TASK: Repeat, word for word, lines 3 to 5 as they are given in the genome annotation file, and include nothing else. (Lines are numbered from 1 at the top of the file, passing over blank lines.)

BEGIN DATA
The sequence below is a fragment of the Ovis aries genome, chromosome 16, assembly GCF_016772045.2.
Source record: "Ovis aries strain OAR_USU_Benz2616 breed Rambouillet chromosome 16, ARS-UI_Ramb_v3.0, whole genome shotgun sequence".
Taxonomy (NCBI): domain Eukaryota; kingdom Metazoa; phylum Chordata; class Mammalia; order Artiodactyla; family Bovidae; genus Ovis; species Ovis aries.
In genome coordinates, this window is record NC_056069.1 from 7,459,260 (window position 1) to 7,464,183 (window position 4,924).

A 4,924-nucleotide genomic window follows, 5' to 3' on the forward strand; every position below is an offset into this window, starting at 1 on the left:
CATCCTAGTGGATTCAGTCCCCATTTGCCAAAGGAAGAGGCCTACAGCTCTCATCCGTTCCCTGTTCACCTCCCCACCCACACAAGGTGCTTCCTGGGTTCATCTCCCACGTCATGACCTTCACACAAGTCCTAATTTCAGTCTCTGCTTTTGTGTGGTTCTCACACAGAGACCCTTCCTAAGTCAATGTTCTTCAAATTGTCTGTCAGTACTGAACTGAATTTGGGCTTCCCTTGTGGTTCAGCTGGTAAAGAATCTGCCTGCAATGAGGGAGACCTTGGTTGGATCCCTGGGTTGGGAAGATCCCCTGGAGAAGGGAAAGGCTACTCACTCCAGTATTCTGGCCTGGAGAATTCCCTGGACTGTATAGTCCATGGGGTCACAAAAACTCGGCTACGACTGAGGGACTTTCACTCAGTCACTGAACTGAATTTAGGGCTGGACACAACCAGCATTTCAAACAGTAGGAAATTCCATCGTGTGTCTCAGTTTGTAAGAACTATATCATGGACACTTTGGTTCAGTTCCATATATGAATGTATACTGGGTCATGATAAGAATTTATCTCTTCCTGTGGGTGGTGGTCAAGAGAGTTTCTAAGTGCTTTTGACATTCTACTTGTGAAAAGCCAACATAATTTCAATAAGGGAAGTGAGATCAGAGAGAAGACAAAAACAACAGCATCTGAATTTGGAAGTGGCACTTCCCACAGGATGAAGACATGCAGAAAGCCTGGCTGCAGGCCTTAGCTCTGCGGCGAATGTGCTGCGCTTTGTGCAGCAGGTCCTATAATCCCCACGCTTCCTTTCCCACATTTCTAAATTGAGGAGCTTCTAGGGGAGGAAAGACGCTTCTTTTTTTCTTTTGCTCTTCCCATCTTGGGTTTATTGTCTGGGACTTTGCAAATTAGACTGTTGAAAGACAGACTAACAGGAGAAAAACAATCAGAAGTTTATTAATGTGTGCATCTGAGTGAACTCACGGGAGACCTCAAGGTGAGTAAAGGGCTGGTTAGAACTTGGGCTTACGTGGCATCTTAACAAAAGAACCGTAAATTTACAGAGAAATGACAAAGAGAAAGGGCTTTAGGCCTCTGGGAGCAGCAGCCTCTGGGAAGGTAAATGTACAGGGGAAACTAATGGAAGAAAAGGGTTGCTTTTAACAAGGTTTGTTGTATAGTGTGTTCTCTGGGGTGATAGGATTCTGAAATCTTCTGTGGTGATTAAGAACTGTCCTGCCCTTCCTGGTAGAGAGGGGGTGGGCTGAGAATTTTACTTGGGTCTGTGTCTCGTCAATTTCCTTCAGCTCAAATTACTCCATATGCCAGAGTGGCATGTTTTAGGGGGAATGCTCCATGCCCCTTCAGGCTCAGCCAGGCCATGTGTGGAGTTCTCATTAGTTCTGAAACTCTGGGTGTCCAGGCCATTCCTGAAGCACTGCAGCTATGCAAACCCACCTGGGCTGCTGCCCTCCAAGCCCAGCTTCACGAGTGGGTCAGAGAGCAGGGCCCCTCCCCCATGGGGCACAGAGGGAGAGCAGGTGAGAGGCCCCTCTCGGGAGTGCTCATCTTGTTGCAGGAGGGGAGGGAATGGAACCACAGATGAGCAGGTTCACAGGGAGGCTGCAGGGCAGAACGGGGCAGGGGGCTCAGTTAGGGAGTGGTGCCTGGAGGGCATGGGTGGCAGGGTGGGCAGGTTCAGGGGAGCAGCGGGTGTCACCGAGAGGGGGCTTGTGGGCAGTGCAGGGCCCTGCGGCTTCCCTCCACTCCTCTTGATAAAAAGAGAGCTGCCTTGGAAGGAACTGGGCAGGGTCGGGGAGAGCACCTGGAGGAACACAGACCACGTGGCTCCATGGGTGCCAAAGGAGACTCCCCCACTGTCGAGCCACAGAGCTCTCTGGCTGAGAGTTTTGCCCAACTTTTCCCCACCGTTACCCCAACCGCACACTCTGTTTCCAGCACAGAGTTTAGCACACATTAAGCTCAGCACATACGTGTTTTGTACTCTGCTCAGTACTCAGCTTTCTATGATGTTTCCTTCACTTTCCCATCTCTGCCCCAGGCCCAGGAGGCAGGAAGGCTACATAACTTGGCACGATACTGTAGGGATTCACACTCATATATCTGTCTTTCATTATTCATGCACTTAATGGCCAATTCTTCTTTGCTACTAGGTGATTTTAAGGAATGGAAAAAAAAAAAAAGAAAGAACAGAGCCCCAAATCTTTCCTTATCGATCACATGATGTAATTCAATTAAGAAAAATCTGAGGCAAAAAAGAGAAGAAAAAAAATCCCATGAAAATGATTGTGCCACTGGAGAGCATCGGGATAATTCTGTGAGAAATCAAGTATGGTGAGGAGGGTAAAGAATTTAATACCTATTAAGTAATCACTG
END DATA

Taxonomy (NCBI): domain Eukaryota; kingdom Metazoa; phylum Chordata; class Mammalia; order Artiodactyla; family Bovidae; genus Ovis; species Ovis aries.
In genome coordinates, this window is record NC_056069.1 from 7,459,260 (window position 1) to 7,464,183 (window position 4,924).

A 4,924-nucleotide genomic window follows, 5' to 3' on the forward strand; every position below is an offset into this window, starting at 1 on the left: